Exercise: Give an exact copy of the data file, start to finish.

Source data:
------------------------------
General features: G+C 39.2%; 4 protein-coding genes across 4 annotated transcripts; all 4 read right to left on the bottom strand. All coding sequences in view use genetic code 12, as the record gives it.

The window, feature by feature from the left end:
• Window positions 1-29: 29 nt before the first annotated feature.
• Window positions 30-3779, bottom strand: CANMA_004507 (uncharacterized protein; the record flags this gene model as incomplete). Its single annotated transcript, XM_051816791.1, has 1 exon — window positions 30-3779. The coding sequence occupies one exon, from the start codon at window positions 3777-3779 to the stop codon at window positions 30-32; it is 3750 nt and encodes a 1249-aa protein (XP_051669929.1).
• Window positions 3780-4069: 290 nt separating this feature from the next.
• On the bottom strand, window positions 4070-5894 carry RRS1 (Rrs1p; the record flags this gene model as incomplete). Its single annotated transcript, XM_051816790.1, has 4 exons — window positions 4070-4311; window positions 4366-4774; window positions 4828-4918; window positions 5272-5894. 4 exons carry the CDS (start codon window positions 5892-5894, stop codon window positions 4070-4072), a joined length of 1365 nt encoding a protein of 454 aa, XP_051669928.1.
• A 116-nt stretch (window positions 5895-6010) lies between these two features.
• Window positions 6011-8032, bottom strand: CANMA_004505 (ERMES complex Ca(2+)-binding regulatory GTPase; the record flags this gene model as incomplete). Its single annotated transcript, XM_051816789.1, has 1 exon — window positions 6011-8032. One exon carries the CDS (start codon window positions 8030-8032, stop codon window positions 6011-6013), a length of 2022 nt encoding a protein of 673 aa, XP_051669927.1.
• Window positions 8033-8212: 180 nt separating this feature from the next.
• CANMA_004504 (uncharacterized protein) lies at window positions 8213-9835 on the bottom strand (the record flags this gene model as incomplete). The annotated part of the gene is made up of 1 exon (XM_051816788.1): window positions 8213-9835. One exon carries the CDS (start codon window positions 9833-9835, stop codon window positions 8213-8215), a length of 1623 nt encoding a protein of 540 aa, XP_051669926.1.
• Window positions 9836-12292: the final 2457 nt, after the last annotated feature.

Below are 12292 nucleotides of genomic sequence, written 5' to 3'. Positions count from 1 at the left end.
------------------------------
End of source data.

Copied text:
General features: G+C 39.2%; 4 protein-coding genes across 4 annotated transcripts; all 4 read right to left on the bottom strand. All coding sequences in view use genetic code 12, as the record gives it.

The window, feature by feature from the left end:
• Window positions 1-29: 29 nt before the first annotated feature.
• Window positions 30-3779, bottom strand: CANMA_004507 (uncharacterized protein; the record flags this gene model as incomplete). Its single annotated transcript, XM_051816791.1, has 1 exon — window positions 30-3779. The coding sequence occupies one exon, from the start codon at window positions 3777-3779 to the stop codon at window positions 30-32; it is 3750 nt and encodes a 1249-aa protein (XP_051669929.1).
• Window positions 3780-4069: 290 nt separating this feature from the next.
• On the bottom strand, window positions 4070-5894 carry RRS1 (Rrs1p; the record flags this gene model as incomplete). Its single annotated transcript, XM_051816790.1, has 4 exons — window positions 4070-4311; window positions 4366-4774; window positions 4828-4918; window positions 5272-5894. 4 exons carry the CDS (start codon window positions 5892-5894, stop codon window positions 4070-4072), a joined length of 1365 nt encoding a protein of 454 aa, XP_051669928.1.
• A 116-nt stretch (window positions 5895-6010) lies between these two features.
• Window positions 6011-8032, bottom strand: CANMA_004505 (ERMES complex Ca(2+)-binding regulatory GTPase; the record flags this gene model as incomplete). Its single annotated transcript, XM_051816789.1, has 1 exon — window positions 6011-8032. One exon carries the CDS (start codon window positions 8030-8032, stop codon window positions 6011-6013), a length of 2022 nt encoding a protein of 673 aa, XP_051669927.1.
• Window positions 8033-8212: 180 nt separating this feature from the next.
• CANMA_004504 (uncharacterized protein) lies at window positions 8213-9835 on the bottom strand (the record flags this gene model as incomplete). The annotated part of the gene is made up of 1 exon (XM_051816788.1): window positions 8213-9835. One exon carries the CDS (start codon window positions 9833-9835, stop codon window positions 8213-8215), a length of 1623 nt encoding a protein of 540 aa, XP_051669926.1.
• Window positions 9836-12292: the final 2457 nt, after the last annotated feature.

Below are 12292 nucleotides of genomic sequence, written 5' to 3'. Positions count from 1 at the left end.